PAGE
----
Recently Skype announced the crossing of a benchmark for the Skype Extras program: passing the ten million download mark in just over four months of availability. In the past I have written about a few of their successful partners: Pamela, Skylook, Unyte and HiDefConferencing. According to this press release (and the Skype Extras Downloads report) the number one consumer application is Reallusion’s Crazy Talk for Skype while the most downloaded business application is the Pamela Call Recorder. However, even though they are number 12 on downloads, Skylook has been able to develop a very successful business model through identification of their core customer base market niche and delivering of features they have requested.
During May and June there are one European and two North American events where Paul Amery, Director, Skype Developers Program, and his Developer Program colleagues will be promoting participation in the Skype Extras program:
- Last week’s eBay DevCon Munich
- This week’s keynote presentation by Paul Amery a,t TMC’s Communication Developer Conference
- June’s eBay Developer Conference in Boston
During my visit to Skype’s London office in March I spent a couple of hours with Paul and Lester Madden, Manager of Partner and Development Relations. Our discussion centered around the three primary goals for the Skype Developer Program and how they planned, at a high level, to achieve them. These goals are:
- Building Awareness of Skype Extras
- Addressing the issue of “compete vs complement”
- Ensuring quality of services
Currently the Skype Developer Program has over 40 partners who have developed or are developing third party programs, such as those mentioned above. But, referring to “applications as the value creators” envisioned in the Voice 2.0 Manifesto, there is a multitude of opportunities to embed Skype’s voice and other real time conversation tools across many disciplines. The challenge for the Skype Developer program is not only to build awareness but also to ensure there is an appropriate underlying infrastructure. Within this framework Skype wants to leave space for partners to demonstrate their own individual vertical market expertise while providing significant value-add to their target market(s). The level of interest in participation is shown through their over 4200 developer registrations for email newsletters that accompany the Skype Developer Zone weblog.
Paul and his team plan to build awareness not only through the Skype Extras presence in the Skype client but also through seminars and conferences such as those mentioned above, building a blogger relations program and targeting specific enterprise markets, such as the free Skype for Salesforce in the CRM space which provides an inlet for resourceful partners to access the Salesforce.com customer base.
A second key issue is addressing the “Compete vs Complement” issue. Here the goal is to establish a level playing field where partners can build on their expertise while they bring value-add to the infrastructure provided by Skype. This infrastructure incorporates not only Skype API’s but also promotional programs (Skype Extras Premium) and an e-commerce back end, such as Skype Prime, amongst other activities. Building blocks that address this issue, partially based on feedback from both partners and prospective partners, include:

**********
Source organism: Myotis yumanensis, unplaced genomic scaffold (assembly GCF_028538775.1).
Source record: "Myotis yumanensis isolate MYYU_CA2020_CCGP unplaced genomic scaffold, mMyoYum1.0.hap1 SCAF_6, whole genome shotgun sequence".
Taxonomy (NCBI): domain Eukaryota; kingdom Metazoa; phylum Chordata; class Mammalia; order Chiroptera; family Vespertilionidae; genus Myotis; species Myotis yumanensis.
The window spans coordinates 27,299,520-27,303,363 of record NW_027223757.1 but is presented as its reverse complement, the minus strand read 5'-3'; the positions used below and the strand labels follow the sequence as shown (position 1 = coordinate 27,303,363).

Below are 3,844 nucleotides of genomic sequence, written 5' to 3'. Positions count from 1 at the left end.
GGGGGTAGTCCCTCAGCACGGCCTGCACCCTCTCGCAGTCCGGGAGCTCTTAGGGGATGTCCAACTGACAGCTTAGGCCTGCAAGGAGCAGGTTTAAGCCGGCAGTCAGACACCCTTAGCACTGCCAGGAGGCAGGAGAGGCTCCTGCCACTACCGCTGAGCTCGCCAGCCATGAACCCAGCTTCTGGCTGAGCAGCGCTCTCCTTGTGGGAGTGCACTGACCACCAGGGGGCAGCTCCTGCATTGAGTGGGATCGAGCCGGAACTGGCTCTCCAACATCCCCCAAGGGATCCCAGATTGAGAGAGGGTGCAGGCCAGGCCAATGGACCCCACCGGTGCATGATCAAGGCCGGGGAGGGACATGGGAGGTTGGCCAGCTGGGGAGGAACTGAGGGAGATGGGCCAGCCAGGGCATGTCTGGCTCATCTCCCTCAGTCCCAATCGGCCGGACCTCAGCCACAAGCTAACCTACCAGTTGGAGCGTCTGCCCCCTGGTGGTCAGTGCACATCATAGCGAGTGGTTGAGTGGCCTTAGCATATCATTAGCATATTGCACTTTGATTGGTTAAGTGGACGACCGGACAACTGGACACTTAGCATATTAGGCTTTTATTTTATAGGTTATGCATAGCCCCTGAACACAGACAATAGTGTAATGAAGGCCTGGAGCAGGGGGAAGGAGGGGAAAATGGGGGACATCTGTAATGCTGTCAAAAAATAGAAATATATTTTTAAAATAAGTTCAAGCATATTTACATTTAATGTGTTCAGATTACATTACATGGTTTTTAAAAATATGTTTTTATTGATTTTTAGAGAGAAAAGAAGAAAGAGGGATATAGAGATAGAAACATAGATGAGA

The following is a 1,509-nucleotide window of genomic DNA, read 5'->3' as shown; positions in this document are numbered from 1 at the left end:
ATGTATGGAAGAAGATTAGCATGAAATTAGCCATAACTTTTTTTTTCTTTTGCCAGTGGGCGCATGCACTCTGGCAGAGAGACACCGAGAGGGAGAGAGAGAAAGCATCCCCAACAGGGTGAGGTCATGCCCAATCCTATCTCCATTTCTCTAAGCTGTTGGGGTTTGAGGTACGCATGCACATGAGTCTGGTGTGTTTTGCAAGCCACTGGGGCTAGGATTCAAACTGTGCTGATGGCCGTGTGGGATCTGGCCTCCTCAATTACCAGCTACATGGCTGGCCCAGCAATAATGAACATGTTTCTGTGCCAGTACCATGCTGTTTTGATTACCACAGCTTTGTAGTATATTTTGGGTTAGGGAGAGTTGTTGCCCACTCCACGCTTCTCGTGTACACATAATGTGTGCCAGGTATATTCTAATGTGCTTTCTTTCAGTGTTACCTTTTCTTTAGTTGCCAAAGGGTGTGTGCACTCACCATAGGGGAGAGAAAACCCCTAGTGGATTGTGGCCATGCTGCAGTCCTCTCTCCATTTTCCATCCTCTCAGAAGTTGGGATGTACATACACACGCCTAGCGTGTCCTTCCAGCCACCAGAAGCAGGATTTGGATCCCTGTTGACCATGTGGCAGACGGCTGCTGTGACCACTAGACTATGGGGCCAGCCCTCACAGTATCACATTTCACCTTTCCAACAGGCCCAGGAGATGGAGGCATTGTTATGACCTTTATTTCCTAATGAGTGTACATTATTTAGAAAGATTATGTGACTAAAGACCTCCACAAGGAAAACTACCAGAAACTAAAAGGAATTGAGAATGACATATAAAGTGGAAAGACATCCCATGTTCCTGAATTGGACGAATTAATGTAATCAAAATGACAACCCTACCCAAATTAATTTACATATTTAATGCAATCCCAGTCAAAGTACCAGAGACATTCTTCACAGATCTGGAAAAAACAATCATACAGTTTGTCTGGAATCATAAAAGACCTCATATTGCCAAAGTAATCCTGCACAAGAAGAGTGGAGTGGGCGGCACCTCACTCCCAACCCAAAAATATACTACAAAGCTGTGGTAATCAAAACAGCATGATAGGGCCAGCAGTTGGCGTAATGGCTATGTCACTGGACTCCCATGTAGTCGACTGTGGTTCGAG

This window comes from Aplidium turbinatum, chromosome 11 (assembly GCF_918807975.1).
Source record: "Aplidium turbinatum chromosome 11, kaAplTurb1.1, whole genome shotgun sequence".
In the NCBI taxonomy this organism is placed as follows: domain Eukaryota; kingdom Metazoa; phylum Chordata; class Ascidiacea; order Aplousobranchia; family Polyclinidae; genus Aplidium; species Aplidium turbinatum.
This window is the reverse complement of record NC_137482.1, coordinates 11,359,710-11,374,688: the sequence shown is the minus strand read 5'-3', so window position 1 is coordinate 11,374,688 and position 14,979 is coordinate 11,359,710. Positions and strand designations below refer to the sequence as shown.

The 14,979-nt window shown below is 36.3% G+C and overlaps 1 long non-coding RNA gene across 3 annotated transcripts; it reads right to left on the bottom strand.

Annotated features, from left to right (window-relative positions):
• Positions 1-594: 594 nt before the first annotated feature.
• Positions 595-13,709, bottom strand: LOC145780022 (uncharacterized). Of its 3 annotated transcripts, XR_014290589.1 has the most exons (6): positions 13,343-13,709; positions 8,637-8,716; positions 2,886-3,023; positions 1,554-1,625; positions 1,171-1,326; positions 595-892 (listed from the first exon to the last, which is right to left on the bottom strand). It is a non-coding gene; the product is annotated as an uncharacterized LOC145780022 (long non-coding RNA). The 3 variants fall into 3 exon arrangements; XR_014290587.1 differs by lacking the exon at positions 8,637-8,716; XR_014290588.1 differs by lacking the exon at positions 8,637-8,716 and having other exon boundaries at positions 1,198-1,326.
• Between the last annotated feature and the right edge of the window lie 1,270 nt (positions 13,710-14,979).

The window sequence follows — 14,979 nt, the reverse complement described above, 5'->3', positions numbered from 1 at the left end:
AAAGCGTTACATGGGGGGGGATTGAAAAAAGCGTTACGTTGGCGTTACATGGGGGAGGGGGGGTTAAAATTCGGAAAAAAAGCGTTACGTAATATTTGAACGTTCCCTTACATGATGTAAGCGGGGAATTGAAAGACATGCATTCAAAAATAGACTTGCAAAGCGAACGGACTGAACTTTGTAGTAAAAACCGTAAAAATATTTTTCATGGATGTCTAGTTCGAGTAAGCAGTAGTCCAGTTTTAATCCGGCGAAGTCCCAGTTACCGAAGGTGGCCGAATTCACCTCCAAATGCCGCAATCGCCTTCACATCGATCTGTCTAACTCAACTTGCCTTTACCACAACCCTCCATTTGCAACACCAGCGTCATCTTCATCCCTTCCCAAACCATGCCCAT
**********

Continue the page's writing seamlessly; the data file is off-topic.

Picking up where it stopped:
- Providing roadmaps, both technical and commercial
- Establishing (a) viable and appropriate e-commerce platform(s) to facilitate business transactions
- Clearly identifying and articulating the responsibilities of both Skype and its Partners for participation within the program
Within these responsibilities, both Skype and its partners need to define:
- Level of promotion, not only via the Skype client but also through promotional vehicles such as weblogs and (online) advertising with some sponsored by Skype and others by the Partners themselves
- Revenue sharing levels along with articulating the services provided in return for the revenue split
- Timelines for evolution and maturation of the program
- “Smart Marketing 101”: cost effective marketing using both online and offline tools and event participation
The final goal relates to quality of services. With its reputation for ease of setup and use, as well as robustness, Skype wants to ensure that this philosophy transitions to its partners’ products. The driving goal here is to have products that meet levels of usability and performance built around how users intuitively think and act. To this end we are seeing the evolution of the Skype software certification criteria; user and partner feedback play a large role in establishing appropriate baselines:
We release updated test specifications into production use twice a year — in each January and July. The specifications evolve under the eyes of the entire Skype developer community, and everyone is welcome to contribute their suggestions for improvement.
Of interest during the next few weeks’ events will be the Skype Developer Program’s success in launching and communicating the appropriate initiatives for achieving these goals. Skype Journal will have a presence at both of the North American events.
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